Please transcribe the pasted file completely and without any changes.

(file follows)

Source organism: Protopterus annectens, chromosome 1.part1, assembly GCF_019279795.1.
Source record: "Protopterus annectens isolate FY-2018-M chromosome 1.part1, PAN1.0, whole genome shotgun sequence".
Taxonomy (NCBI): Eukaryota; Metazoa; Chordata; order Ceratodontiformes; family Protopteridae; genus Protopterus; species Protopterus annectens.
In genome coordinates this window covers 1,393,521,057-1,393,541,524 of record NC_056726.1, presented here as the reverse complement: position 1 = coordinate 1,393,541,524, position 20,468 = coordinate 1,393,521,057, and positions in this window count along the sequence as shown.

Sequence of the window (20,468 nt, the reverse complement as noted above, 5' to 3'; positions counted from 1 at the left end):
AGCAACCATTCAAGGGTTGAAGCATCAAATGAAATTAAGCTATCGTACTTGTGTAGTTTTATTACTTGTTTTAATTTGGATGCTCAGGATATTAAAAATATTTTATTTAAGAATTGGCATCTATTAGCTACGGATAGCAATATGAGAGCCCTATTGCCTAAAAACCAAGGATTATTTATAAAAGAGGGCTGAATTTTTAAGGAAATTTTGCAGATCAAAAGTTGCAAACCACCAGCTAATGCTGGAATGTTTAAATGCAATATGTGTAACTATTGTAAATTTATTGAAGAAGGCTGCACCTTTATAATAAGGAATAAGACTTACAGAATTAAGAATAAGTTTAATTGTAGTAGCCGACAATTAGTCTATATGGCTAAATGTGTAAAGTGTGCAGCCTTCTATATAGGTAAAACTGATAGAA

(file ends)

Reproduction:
Source organism: Protopterus annectens, chromosome 1.part1, assembly GCF_019279795.1.
Source record: "Protopterus annectens isolate FY-2018-M chromosome 1.part1, PAN1.0, whole genome shotgun sequence".
Taxonomy (NCBI): Eukaryota; Metazoa; Chordata; order Ceratodontiformes; family Protopteridae; genus Protopterus; species Protopterus annectens.
In genome coordinates this window covers 1,393,521,057-1,393,541,524 of record NC_056726.1, presented here as the reverse complement: position 1 = coordinate 1,393,541,524, position 20,468 = coordinate 1,393,521,057, and positions in this window count along the sequence as shown.

Sequence of the window (20,468 nt, the reverse complement as noted above, 5' to 3'; positions counted from 1 at the left end):
AGCAACCATTCAAGGGTTGAAGCATCAAATGAAATTAAGCTATCGTACTTGTGTAGTTTTATTACTTGTTTTAATTTGGATGCTCAGGATATTAAAAATATTTTATTTAAGAATTGGCATCTATTAGCTACGGATAGCAATATGAGAGCCCTATTGCCTAAAAACCAAGGATTATTTATAAAAGAGGGCTGAATTTTTAAGGAAATTTTGCAGATCAAAAGTTGCAAACCACCAGCTAATGCTGGAATGTTTAAATGCAATATGTGTAACTATTGTAAATTTATTGAAGAAGGCTGCACCTTTATAATAAGGAATAAGACTTACAGAATTAAGAATAAGTTTAATTGTAGTAGCCGACAATTAGTCTATATGGCTAAATGTGTAAAGTGTGCAGCCTTCTATATAGGTAAAACTGATAGAA